By MV Rajeev Gowda
Congress spokesman and IIM professor MV Rajeev Gowda makes light of Modi’s claim to fame
The BJP’s prime ministerial candidate, Narendra Modi, has now added a new dimension to his public relations blitzkrieg. He has finally participated in a series of TV interviews. Since each of these has turned out to be a soft ball, love fest, it is up to other commentators to examine Modi’s statements in the spirit of asatoma sadgamaya.
Modi throws out grand ideas which sound so nice, we may forget to examine whether he has practiced what he now preaches. He talks loftily that the Prime Minister and state Chief Ministers must work together as “Team India.” But as Chief Minister of Gujarat, he has single-handedly obstructed the Goods and Services Tax on flimsy grounds thereby preventing India from becoming one common market. That alone would have boosted GDP substantially. His explanation: we can’t roll out GST without a proper IT support infrastructure. That’s hardly the challenge for an IT-savvy country like ours. The real hurdle is political consensus, which Modi has thwarted.
Similarly, he, along with other BJP Chief Ministers, opposed the establishment of the National Counter Terrorism Centre arguing that law and order is a state subject. Where was the concept of Team India then? Does opposing vital national security infrastructure count as the “India First” he talks about?
Modi talks loftily of his commitment to decentralisation. This is audacious, coming from a man who has centralised political decision making and reduced his cabinet and the state legislature to toothless entities. This is ironic, coming from a man who has turned his political party into a one man show. Have we ever seen a Team Gujarat? No! All we have seen there is a captain and a hatchet man, Amit Shah.
Modi argues that even after 65 years of independence, India has not been able to provide access to safe drinking water to all. What has Gujarat done on this front? Women in rural areas of Gujarat still travel long distances, sometimes two to three kilometers every day for water. When it comes to safe drinking water accessibility, Gujarat’s ranking has dropped from 14th in the 2001 census to 15th in 2011. In terms of the availability of tap water, Gujarat ranks 15th in the case of rural households and 9th for urban, as per the 2011 Census.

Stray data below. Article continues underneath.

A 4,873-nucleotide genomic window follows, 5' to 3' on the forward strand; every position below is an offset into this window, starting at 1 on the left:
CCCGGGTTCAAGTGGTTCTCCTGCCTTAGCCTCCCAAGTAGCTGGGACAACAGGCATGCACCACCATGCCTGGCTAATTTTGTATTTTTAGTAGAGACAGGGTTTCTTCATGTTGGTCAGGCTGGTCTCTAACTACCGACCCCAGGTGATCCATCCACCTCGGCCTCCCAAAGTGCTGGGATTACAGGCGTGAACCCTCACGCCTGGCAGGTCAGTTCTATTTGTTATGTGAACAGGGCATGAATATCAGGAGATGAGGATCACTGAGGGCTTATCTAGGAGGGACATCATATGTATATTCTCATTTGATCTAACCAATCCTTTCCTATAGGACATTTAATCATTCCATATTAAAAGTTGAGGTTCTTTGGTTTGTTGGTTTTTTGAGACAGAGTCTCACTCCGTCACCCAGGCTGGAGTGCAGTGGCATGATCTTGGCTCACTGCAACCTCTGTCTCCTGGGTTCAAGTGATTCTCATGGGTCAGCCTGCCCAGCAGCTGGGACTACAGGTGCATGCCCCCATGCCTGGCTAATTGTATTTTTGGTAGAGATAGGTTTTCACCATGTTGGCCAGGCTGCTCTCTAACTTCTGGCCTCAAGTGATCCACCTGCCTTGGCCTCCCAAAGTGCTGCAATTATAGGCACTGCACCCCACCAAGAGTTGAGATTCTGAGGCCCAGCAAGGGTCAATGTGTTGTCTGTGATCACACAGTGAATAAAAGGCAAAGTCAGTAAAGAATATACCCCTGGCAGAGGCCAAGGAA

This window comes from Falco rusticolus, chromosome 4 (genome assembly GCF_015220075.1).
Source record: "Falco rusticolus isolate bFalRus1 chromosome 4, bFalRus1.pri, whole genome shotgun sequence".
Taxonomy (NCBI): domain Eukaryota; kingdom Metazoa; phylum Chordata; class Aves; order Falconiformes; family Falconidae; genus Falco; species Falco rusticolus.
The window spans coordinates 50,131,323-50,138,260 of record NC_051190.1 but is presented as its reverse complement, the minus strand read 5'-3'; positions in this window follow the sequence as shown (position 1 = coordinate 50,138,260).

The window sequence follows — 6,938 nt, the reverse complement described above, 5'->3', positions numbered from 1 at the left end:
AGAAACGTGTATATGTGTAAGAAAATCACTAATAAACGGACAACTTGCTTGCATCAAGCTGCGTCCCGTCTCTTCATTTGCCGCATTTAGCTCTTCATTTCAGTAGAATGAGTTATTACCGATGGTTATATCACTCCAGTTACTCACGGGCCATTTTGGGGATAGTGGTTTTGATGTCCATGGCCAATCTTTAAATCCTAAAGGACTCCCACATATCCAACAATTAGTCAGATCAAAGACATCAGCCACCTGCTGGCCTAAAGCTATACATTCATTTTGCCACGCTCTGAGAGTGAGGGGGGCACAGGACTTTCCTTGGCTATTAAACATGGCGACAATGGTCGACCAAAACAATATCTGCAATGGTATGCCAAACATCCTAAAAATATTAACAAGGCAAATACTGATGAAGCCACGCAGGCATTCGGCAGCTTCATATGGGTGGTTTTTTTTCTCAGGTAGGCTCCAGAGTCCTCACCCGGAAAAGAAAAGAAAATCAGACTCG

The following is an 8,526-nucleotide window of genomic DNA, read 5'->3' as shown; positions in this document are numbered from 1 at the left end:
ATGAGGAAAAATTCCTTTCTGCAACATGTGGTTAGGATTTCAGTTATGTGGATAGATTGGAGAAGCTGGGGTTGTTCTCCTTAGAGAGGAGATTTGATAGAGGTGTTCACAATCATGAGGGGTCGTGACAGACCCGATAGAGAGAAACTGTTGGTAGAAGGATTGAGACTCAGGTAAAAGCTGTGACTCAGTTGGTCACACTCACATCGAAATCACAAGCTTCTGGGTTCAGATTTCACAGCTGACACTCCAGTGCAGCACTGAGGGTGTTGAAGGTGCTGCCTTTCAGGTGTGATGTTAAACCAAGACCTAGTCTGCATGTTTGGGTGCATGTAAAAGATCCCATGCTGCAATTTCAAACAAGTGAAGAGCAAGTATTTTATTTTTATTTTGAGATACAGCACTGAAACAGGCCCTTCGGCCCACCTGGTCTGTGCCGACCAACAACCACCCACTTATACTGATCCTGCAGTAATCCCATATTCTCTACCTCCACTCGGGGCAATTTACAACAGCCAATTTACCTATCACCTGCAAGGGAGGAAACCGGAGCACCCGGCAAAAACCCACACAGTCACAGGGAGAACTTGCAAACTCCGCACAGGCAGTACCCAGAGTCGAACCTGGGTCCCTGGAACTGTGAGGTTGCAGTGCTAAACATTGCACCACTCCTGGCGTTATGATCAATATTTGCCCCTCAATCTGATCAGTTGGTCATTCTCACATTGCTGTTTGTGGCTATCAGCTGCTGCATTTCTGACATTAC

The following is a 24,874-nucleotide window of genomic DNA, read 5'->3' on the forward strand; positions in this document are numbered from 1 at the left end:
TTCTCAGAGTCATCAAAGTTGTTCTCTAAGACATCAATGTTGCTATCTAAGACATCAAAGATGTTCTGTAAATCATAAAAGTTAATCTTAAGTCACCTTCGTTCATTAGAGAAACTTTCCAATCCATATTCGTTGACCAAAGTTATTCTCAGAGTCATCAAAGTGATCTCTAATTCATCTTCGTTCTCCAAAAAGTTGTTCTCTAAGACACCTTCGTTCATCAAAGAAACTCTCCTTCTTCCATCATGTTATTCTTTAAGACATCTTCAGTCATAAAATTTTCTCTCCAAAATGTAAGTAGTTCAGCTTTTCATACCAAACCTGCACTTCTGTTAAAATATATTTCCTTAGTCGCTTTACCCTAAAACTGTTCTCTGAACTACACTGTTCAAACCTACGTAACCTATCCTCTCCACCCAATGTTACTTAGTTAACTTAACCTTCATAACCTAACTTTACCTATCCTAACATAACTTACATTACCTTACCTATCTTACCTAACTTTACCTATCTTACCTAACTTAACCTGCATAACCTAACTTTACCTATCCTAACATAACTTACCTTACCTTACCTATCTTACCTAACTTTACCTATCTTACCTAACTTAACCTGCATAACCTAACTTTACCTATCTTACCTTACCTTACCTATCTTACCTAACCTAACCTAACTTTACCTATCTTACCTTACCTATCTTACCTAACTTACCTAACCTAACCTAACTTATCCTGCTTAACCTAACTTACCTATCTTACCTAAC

Modi casually asserts that Gujarat has achieved 100% enrolment of children in school. Because of the way gross enrolment is calculated, for many states it is actually more than 100%! The appropriate measure to examine is net enrolment. Here, Gujarat, at 83.99% is lower than the national average of 90.78%. Overall, on the Educational Development Index, after a dozen years of Modi, Gujarat ranks 18 out of 35 states and union territories. It appears that Modi’s understanding of Gujarat’s performance on education is akin to his earlier statement that China spent 20% of its budget on education. Time to go back to school?
On the economic front, we are treated to stories of Gujarat Shining. But Modi’s management expertise can be assessed through the case of the Gujarat State Petroleum Corporation. India’s Comptroller and Auditor General pointed out that there were irregularities to the tune of Rs. 16,707 crores in this PSU. Money leaked as if from an oil gusher, as it embarked on a variety of misadventures in the Krishna Godavari basin. Another example of its brilliant economics: GSPC bought natural gas from the open market and sold it to the Adanis at lower than the purchase price. The CAG estimated that Adani Energy received undue benefit of Rs 70.54 crore in the process. (That is small change for Adani compared to how much he has obtained through land giveaways for his Mundhra port).
Modinomics shines through in the case of the Nano plant. He gave the Tatas a soft loan of Rs.9,570 crore at 0.1% interest against their investment of Rs.2,900 crore. This loan is to be paid back on a monthly basis after 20 years. The business-savvy Gujarati must marvel at this kind of deal and what it will eventually cost the people of Gujarat.
Similarly, the much-trumpeted Modi-festo of the BJP demonstrates a singular lack of understanding of economics and incentives. It promises a support price to farmers of 50% above their cost of production. Any formula that offers cost-plus is a clear invitation to increase costs. When India’s inflation challenge substantially comes from the cost of food, this promise guarantees runaway inflation!
Finally, Modi has visibly spent the highest ever amounts on advertising and political rallies in any Indian election campaign. This not only demonstrates his desperation to gain power, it raises questions about where the funds have come from. Who all have invested in Modi and what returns will they expect? What will be the cost to India? These are the questions every Indian must reflect upon.
MV Rajeev Gowda is an All India Congress Committee Media Panelist.